Bread has always been a symbol of transformation. The simple yet seemingly magical chemical process of yeast to feast represents the evolutionary metamorphosis from beast to man, the religious metamorphosis of man to God and the social metamorphosis of stranger to friend. It is the humble, satisfying stuff of life.
So how has it become a shunned dough-bomb of death?
Talk to a woman in January and more likely than not she’ll be off the loaf. Carbs are killers, of course, and after the shockingly unrestrained sensuality of Christmas it’s time to impose some rules, and circumscribe our lives to a pot of miso soup.
So you must be sure not to think of The Bread Shop’s warm granary cleat, which smells of new hay, tastes of Thomas Hardy novels, and is so dense with tiny sweet seeds that it peppers your teeth with post-lunch surprises.
Don’t think of Princi’s soft focaccia chunk, sopping in balsamic and dissolving on the tongue, topped with a golden salted rosemary crust and quilted with pinpricks to soak up the oil.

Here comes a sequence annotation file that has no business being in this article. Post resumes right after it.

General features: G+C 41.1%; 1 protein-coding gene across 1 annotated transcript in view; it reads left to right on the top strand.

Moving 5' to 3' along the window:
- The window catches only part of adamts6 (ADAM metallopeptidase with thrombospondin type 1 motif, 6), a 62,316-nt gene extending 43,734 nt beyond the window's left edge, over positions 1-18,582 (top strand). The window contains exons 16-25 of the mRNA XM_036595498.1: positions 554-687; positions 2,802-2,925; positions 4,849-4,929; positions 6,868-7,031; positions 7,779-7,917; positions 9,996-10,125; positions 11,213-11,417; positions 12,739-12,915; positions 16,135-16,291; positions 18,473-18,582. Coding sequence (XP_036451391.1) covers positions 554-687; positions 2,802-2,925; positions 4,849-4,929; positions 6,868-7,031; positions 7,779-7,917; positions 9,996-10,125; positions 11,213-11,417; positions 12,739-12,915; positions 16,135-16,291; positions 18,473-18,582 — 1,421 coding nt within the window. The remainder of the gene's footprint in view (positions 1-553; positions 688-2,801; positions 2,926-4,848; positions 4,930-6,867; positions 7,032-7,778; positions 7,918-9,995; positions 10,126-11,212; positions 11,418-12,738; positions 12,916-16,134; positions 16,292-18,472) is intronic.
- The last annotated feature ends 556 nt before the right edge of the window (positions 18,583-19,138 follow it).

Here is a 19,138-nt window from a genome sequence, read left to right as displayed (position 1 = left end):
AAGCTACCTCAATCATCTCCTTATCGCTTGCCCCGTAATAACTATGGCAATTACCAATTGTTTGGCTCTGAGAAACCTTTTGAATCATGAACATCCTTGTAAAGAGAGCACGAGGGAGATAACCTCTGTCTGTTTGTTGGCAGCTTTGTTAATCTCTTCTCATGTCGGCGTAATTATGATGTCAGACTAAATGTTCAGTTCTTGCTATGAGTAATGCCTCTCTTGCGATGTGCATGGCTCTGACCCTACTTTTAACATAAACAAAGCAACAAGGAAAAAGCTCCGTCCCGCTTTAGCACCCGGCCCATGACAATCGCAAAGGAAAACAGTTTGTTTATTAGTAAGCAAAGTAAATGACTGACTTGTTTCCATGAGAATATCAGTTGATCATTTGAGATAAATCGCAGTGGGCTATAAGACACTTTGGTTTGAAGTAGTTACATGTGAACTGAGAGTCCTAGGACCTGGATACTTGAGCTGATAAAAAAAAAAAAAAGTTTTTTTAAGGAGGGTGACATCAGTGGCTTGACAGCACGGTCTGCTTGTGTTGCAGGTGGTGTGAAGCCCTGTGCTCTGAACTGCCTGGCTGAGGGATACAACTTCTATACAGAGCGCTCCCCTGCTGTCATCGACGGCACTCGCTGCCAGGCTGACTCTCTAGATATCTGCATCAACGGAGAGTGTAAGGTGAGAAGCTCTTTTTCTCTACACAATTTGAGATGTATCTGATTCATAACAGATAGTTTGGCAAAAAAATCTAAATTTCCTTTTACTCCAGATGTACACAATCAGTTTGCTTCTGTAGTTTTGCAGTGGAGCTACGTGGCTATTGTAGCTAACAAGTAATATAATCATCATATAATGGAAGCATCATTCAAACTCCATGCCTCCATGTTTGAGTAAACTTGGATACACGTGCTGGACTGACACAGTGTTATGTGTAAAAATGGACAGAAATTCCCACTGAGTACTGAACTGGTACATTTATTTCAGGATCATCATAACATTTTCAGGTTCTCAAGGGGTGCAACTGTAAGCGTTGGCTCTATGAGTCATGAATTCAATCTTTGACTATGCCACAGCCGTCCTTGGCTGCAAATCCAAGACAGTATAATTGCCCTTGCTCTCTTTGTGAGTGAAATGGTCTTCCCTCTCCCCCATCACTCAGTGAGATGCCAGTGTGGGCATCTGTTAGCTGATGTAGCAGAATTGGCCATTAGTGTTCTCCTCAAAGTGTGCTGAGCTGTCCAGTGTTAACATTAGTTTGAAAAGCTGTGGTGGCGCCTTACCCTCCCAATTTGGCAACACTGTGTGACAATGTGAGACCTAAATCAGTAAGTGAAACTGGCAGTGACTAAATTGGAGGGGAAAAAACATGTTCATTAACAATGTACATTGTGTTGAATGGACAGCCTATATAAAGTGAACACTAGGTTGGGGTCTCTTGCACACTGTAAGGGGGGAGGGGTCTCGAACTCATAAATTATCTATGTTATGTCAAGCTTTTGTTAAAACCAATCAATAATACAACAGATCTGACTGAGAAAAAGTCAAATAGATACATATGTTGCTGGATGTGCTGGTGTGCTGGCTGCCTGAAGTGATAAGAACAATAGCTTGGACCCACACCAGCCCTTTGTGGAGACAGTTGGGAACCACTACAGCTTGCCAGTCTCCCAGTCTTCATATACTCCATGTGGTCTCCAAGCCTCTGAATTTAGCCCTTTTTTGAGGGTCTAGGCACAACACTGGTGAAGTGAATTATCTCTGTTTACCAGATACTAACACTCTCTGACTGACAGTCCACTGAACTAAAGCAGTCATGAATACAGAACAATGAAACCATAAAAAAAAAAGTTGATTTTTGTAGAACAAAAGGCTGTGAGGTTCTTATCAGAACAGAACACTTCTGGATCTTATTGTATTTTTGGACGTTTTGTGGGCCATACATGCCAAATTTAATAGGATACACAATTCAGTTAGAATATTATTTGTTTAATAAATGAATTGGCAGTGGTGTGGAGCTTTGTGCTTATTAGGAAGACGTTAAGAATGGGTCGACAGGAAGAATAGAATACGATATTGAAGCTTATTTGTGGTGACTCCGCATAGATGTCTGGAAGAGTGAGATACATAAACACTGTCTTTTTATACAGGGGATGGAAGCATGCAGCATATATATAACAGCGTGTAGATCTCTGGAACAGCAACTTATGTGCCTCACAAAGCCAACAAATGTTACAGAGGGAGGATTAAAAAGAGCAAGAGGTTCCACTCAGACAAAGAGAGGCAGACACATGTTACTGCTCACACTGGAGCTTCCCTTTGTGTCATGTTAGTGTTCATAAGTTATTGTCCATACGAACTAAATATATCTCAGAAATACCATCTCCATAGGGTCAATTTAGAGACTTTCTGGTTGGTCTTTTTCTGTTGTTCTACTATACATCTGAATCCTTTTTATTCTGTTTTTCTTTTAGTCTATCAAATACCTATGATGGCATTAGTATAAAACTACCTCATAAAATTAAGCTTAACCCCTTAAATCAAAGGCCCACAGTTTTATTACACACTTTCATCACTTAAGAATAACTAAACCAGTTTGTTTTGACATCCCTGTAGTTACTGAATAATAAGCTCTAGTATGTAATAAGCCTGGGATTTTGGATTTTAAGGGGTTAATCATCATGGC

Don’t think of Daylesford’s dark fruity rye, squat and rich and stuffed with walnuts and dates like a Tudor king, demanding that a smooth slice of best continental Comte submit sweetly to its solid crumb.
Above all, don’t think of sourdough, not for a second. Don’t let the memory of that shrewdest of breads, that tough, tangy, lactobactillic favourite of gold prospectors and pioneers, disturb your pious peace. You can keep your floppy rapiers of French stick; my perfect bread is a golden shield, a sturdy trencher with a chew factor that can bruise your jaw. As capable of cradling a heavy slop of chowder as supporting a smear of lightest goat’s cheese, sourdough nevertheless refuses to become a flavourless foil like most modern sliced.
It’s no coincidence that this is the loaf Lionel Poilâne devoted his life to making the ultimate everyday eat. Sourdough is a triumph of flavour over function, history over homogeneity, and a basic human right.
OK, sorry, sorry. Not helping? Let’s think about wine instead.
Tell me you’re joking.